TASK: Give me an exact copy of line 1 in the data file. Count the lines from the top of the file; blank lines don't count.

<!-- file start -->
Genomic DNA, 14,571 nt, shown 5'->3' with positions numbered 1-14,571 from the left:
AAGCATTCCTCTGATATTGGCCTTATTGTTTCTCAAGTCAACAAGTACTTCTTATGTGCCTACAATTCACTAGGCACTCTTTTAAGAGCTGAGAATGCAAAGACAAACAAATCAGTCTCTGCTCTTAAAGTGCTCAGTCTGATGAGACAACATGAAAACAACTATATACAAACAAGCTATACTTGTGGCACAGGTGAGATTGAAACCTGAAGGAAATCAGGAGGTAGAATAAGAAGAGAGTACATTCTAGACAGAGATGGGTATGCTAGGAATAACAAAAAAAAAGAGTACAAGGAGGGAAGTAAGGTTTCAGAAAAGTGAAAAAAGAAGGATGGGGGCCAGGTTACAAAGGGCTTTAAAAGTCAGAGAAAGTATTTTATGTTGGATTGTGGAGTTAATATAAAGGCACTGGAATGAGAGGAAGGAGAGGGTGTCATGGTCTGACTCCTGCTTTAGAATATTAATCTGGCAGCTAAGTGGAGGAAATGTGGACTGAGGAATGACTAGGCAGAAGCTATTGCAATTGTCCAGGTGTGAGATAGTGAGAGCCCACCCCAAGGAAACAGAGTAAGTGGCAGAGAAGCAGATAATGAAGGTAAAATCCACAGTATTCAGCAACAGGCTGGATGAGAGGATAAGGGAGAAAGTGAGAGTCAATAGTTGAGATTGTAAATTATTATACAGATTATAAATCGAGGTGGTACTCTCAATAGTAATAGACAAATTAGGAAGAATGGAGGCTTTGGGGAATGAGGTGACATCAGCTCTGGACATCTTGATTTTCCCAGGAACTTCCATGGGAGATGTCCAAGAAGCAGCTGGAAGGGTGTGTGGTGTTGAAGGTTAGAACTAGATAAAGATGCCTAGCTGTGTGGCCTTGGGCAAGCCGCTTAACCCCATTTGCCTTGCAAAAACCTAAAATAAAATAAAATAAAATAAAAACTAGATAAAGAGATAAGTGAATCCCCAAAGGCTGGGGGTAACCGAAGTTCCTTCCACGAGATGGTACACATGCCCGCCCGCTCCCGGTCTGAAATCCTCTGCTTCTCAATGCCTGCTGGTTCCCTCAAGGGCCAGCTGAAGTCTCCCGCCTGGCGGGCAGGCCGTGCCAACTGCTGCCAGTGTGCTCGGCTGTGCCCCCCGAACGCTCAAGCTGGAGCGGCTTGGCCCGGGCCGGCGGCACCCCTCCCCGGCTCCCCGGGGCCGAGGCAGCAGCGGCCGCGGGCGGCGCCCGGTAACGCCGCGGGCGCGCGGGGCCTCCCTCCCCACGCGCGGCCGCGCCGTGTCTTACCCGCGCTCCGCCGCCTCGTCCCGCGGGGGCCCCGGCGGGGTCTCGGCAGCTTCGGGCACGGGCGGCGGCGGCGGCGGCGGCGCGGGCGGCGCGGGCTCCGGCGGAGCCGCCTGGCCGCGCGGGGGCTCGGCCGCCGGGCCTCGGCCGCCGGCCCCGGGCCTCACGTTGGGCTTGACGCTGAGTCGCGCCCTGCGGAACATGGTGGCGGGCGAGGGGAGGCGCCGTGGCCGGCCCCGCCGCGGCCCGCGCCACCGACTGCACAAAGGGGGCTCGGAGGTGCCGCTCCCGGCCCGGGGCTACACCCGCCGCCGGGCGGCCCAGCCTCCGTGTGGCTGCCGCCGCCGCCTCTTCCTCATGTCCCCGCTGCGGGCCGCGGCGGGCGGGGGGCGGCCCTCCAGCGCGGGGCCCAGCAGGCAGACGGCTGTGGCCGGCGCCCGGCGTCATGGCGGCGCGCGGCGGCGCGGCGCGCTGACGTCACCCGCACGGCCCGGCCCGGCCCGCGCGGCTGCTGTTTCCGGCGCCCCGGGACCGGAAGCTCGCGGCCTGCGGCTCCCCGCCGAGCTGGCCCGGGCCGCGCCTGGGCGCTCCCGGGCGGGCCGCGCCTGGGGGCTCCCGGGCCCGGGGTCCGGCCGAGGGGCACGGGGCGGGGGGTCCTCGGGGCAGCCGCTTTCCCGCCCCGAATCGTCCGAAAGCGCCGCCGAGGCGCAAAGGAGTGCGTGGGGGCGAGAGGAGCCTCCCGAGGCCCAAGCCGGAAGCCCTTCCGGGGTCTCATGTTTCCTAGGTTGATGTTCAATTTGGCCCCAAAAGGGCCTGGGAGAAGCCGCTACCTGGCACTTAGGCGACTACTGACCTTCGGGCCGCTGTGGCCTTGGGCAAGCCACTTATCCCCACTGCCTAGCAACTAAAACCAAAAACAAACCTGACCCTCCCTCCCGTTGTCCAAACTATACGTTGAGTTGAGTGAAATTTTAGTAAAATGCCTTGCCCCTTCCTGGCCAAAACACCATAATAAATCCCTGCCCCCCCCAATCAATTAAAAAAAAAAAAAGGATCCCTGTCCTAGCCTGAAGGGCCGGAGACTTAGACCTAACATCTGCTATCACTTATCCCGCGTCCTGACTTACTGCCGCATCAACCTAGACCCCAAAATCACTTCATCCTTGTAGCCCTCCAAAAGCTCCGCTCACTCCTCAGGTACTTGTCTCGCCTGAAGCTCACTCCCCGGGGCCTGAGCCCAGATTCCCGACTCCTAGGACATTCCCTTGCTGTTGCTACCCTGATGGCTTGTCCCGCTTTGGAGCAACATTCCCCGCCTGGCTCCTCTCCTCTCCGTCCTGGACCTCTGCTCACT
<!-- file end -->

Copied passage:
Genomic DNA, 14,571 nt, shown 5'->3' with positions numbered 1-14,571 from the left: